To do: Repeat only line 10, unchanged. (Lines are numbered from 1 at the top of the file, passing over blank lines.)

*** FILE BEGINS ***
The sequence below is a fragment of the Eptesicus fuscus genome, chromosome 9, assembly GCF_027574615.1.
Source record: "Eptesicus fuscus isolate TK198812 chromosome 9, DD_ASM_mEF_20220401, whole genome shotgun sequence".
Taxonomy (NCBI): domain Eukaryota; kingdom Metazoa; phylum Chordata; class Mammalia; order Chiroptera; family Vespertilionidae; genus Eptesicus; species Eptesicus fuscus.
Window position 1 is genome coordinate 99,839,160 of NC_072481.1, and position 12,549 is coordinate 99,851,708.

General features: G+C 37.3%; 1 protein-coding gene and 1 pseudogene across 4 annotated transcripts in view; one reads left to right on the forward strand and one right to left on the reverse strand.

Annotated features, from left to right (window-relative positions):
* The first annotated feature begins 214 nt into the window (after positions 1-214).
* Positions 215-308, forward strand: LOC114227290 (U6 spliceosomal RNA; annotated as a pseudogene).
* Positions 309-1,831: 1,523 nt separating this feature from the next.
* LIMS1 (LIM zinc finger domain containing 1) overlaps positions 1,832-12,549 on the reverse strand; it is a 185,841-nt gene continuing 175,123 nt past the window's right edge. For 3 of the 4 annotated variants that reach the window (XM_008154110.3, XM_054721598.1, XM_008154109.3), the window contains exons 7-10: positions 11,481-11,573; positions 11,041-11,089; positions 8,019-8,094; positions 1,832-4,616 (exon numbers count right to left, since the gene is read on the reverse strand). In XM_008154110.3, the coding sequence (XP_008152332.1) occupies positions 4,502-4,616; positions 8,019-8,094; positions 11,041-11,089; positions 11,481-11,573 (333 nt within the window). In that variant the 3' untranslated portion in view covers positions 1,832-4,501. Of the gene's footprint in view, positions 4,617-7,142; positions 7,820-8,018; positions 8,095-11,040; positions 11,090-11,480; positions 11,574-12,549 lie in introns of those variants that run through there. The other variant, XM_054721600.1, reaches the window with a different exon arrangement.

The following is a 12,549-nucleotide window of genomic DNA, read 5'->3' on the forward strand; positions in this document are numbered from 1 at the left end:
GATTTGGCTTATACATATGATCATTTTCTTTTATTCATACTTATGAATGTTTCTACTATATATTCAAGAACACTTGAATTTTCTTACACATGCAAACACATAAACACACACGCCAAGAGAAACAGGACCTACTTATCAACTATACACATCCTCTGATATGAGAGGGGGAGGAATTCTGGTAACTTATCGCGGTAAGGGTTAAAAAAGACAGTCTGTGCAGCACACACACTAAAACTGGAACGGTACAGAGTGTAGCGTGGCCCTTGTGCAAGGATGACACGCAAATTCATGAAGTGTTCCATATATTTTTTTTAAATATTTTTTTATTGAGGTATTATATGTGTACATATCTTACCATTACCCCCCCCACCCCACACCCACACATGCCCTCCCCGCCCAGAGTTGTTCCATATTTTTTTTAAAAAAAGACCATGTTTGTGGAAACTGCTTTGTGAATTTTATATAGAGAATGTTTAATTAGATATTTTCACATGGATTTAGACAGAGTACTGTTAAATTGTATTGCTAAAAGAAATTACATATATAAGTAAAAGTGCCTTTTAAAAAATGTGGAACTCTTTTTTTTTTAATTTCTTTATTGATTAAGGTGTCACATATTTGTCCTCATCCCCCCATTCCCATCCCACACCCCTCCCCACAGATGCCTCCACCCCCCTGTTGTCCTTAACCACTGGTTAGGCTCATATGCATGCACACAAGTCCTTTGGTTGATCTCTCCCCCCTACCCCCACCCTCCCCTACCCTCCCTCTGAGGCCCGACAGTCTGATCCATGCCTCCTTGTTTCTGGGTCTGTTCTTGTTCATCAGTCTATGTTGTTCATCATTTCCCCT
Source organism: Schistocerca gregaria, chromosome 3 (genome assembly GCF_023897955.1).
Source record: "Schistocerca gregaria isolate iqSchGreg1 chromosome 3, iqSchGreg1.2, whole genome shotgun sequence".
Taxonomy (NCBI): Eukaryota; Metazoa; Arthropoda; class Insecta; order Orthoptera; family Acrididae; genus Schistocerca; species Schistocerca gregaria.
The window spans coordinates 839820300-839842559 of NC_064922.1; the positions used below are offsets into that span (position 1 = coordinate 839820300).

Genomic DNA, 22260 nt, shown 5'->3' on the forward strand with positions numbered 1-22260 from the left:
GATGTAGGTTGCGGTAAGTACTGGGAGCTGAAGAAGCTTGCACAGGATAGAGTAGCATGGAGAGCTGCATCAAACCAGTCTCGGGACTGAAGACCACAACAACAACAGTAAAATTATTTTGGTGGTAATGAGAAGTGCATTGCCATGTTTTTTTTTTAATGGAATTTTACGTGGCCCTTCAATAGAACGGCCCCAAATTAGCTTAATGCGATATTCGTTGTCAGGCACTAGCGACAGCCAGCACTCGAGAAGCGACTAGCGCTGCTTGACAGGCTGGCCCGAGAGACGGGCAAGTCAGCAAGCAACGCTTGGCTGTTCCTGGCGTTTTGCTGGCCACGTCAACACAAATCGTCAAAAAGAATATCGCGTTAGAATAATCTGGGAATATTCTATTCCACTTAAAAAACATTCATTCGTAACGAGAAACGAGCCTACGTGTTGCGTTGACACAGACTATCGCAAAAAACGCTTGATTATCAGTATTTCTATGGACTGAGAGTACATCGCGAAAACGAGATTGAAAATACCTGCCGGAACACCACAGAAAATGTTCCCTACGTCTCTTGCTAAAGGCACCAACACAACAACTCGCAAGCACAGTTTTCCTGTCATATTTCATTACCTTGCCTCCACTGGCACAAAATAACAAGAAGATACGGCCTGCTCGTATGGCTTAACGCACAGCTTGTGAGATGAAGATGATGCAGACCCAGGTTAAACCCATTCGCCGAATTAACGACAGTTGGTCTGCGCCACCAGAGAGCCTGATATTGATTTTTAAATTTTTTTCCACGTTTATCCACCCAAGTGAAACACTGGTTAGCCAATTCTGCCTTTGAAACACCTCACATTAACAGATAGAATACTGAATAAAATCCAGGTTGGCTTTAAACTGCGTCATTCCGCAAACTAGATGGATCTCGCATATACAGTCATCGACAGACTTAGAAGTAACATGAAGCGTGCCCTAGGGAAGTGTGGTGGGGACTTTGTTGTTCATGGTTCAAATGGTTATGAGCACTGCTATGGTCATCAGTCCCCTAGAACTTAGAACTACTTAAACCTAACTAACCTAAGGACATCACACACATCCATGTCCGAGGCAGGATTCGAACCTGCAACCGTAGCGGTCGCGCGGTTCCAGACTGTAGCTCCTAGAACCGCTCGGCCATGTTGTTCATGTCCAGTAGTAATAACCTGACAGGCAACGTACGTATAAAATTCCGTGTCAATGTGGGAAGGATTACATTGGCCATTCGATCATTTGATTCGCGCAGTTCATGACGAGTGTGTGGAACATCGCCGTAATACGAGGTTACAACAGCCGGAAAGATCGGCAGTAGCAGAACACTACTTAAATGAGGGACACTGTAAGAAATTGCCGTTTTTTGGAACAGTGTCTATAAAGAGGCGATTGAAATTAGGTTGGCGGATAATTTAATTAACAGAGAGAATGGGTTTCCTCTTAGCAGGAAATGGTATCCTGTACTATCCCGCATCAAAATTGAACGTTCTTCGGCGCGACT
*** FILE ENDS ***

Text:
* LIMS1 (LIM zinc finger domain containing 1) overlaps positions 1,832-12,549 on the reverse strand; it is a 185,841-nt gene continuing 175,123 nt past the window's right edge. For 3 of the 4 annotated variants that reach the window (XM_008154110.3, XM_054721598.1, XM_008154109.3), the window contains exons 7-10: positions 11,481-11,573; positions 11,041-11,089; positions 8,019-8,094; positions 1,832-4,616 (exon numbers count right to left, since the gene is read on the reverse strand). In XM_008154110.3, the coding sequence (XP_008152332.1) occupies positions 4,502-4,616; positions 8,019-8,094; positions 11,041-11,089; positions 11,481-11,573 (333 nt within the window). In that variant the 3' untranslated portion in view covers positions 1,832-4,501. Of the gene's footprint in view, positions 4,617-7,142; positions 7,820-8,018; positions 8,095-11,040; positions 11,090-11,480; positions 11,574-12,549 lie in introns of those variants that run through there. The other variant, XM_054721600.1, reaches the window with a different exon arrangement.